Ash laughed. “You’re aware of your own limitations, Frode. And that awareness, deep down, I know it shows you. The truth is, they’re sacks of talking meat. They’re automaton drones of impulse no more complex than chemical reactions. Fucking semblances of conscious existence, utterly unremarkable and disposable, and you can’t even help your shock at the slightest exception.” He seethed with contempt. “I know even you’ve known it, with your meager light.”

I grimaced. “Just… Let me fucking work, okay? I’m winging it, you piece of shit. And I’d like to get the hell out of here.” Every breath was a struggle.

His following hateful cackle wasn’t enough to stop me. With my anger giving me the push I needed, I brought out the proper interpretation and found the image again.

They were dragging her out of the car. Her eyes darted over the empty streets, no different from any other blackout-zone roads. They landed on the heavy steel doors of the building which she was being pulled towards. Only, they briefly cut away.

Down the unlit road, she had caught sight of something. At the very end of the street was an old concrete park, swings jostling in the breeze. Barely making it out over the distance, it had carried her someplace. Dread mixed with fear and finally a sense of fate.  It all bottomed out at an understanding.

I almost ripped the cord from my neck. I had to catch my hand as it went for the line instinctually. The reality she had accepted overwhelmed my own. Nothing but sheer will pulled me through as she acknowledged and accepted her death.

The old woman was as silent as the grave as they brought her in. Down corridors and past slaughter chambers. She was taken a red-lit room in the building’s basement.

Saltwater flooded the floors leading up to a steel platform and then to what looked like an electric chair.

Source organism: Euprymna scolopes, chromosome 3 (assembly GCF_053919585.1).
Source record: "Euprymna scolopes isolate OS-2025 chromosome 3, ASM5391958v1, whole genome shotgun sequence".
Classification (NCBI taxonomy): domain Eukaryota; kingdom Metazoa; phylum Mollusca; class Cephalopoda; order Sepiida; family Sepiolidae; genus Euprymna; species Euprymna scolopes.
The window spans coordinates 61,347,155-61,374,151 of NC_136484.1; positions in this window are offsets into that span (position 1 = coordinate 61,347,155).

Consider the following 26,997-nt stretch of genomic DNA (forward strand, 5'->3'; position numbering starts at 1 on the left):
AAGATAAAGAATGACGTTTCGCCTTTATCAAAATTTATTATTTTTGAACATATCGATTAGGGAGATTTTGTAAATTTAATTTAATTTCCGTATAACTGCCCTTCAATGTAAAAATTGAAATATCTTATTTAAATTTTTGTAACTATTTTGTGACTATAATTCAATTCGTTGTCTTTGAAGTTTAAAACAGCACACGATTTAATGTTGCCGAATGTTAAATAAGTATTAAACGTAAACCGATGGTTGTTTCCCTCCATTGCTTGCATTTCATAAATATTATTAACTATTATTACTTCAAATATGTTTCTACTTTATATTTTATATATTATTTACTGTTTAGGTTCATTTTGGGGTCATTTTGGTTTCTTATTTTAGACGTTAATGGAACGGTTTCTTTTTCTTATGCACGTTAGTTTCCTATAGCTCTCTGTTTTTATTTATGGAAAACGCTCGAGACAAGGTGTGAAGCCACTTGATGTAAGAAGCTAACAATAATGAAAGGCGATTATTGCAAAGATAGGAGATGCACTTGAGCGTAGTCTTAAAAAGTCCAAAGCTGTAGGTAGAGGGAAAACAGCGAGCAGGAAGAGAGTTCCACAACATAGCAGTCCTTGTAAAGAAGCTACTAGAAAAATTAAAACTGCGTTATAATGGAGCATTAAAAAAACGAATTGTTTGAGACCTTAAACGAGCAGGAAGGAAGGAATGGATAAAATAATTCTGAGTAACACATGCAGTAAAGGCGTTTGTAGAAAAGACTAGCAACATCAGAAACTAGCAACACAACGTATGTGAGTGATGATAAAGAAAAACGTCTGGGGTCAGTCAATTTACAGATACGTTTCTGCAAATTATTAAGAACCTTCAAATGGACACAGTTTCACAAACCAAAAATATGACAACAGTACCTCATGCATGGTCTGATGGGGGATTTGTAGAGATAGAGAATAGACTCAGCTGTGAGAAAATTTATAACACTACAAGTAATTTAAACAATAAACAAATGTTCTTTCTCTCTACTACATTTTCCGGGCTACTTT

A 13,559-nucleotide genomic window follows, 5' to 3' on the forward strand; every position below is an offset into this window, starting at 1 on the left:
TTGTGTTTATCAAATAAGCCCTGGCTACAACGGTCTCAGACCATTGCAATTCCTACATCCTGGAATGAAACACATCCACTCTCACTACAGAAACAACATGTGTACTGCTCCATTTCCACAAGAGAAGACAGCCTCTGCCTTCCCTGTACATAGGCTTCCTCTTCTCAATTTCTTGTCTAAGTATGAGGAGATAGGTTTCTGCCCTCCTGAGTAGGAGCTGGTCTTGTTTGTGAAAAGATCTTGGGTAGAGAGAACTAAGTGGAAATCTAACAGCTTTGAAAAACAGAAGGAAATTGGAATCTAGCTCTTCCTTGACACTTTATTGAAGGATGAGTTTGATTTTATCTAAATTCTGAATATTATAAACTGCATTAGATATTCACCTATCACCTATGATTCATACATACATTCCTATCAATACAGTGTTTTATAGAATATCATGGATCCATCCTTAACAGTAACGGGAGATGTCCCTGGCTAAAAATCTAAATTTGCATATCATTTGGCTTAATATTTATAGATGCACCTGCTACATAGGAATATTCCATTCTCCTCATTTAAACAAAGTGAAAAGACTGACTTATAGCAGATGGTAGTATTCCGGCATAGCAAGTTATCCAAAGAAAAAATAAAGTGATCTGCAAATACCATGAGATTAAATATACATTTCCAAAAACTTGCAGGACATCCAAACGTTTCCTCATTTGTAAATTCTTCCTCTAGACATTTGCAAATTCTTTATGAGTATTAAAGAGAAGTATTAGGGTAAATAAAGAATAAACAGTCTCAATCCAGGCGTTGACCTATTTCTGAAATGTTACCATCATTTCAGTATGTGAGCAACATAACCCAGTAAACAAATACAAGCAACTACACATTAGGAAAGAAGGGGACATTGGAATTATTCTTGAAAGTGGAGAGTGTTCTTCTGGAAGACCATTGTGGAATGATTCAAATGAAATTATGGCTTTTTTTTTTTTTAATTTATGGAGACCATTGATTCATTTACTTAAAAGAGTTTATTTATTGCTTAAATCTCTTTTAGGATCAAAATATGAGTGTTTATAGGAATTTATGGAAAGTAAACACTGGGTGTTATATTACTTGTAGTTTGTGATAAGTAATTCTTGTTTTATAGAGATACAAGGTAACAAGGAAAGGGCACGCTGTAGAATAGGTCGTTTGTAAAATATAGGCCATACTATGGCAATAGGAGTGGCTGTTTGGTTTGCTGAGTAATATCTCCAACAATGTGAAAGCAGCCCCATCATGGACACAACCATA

I could hear the familiar sound of the Moribund man skittering along the rafters above. He was there and watching. This was his den.

A whole chorus of voices sounded. Men and women, all in unison. “May this one be blessed. May she lead us to what is ours.”

I watched what I felt were my own arms be strapped into the chair. Over my head, a massive chamber was lowering down. Skin crawled at the damp and sticky texture of the seat.

The voices spoke. “Leave your flesh behind. It is naught but rot. Forsake its call for it is now slaughter-fuel. You rise as the lamb of the proud, Child.

I screamed. The chamber clamped down on her skull and I felt one of the men slide a knife through the soft flesh of my stomach. All the sensations were blending together.

The wires flew from my neck and I threw off my mask.

I was alone in the pitch black, unable to see more than a bare outline of crimsoned skin by the little moonlight reaching inside. Hundreds of reflective eyes stared at me further into the dark, startled by my scream. They waited and watched.

Collecting my composure took a long silence. When I had put back on my mask, I looked at Ash. “We have what we need… Come on.”

I wasn’t dead. I wasn’t going to die. Even in the face of it, I would never accept death like the old woman at my feet had. That set us apart.

Tonight I would face the grave and live.